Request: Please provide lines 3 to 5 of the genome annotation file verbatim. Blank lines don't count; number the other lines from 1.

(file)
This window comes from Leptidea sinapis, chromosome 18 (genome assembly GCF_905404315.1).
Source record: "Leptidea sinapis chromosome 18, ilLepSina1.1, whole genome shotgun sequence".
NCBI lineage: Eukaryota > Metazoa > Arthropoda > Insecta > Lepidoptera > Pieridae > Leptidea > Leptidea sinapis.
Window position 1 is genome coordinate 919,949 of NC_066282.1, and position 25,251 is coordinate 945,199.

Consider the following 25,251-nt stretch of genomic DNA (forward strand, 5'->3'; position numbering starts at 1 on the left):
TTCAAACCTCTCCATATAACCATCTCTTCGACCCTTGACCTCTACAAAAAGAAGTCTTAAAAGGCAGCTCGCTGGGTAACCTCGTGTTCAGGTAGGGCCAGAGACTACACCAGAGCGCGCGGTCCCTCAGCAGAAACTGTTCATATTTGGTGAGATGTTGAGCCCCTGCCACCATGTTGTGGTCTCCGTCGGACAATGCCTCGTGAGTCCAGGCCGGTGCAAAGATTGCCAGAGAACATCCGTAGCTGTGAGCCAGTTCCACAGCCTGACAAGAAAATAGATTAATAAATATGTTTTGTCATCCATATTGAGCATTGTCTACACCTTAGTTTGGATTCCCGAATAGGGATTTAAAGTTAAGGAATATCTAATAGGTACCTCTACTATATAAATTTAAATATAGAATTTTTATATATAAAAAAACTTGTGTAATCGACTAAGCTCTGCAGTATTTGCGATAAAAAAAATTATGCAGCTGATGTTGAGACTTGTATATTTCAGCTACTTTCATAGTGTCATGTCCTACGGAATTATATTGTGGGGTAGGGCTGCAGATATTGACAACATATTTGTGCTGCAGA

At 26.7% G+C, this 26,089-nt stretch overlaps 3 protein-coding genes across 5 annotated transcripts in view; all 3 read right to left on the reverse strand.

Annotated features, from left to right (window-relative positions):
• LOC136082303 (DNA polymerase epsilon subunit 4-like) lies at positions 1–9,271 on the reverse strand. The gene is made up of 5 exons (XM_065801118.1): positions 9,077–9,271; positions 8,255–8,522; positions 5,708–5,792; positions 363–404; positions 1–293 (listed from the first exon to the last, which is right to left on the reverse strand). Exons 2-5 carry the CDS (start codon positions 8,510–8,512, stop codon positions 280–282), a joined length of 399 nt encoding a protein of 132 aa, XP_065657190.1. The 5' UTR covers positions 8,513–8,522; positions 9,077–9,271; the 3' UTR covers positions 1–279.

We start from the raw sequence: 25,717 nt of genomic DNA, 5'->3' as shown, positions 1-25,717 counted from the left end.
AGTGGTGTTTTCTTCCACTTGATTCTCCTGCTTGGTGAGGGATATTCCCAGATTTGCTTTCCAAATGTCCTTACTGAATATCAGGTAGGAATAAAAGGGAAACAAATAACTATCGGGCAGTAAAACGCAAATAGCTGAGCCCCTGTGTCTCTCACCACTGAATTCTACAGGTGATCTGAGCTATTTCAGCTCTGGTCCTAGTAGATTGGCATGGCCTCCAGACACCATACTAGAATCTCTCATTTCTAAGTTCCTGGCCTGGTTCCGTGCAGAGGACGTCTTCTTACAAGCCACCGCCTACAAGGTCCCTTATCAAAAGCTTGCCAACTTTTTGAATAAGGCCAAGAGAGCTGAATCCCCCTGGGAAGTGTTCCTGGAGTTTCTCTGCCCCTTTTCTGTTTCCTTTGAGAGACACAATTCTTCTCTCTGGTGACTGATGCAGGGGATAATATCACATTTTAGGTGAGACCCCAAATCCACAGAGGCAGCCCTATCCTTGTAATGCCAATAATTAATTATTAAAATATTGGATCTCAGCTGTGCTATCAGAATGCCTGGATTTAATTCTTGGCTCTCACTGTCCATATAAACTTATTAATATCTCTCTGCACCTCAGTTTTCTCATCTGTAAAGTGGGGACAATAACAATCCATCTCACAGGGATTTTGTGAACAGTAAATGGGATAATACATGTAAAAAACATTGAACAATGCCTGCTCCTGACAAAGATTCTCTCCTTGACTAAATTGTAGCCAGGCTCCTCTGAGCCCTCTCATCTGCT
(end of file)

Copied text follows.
NCBI lineage: Eukaryota > Metazoa > Arthropoda > Insecta > Lepidoptera > Pieridae > Leptidea > Leptidea sinapis.
Window position 1 is genome coordinate 919,949 of NC_066282.1, and position 25,251 is coordinate 945,199.

Consider the following 25,251-nt stretch of genomic DNA (forward strand, 5'->3'; position numbering starts at 1 on the left):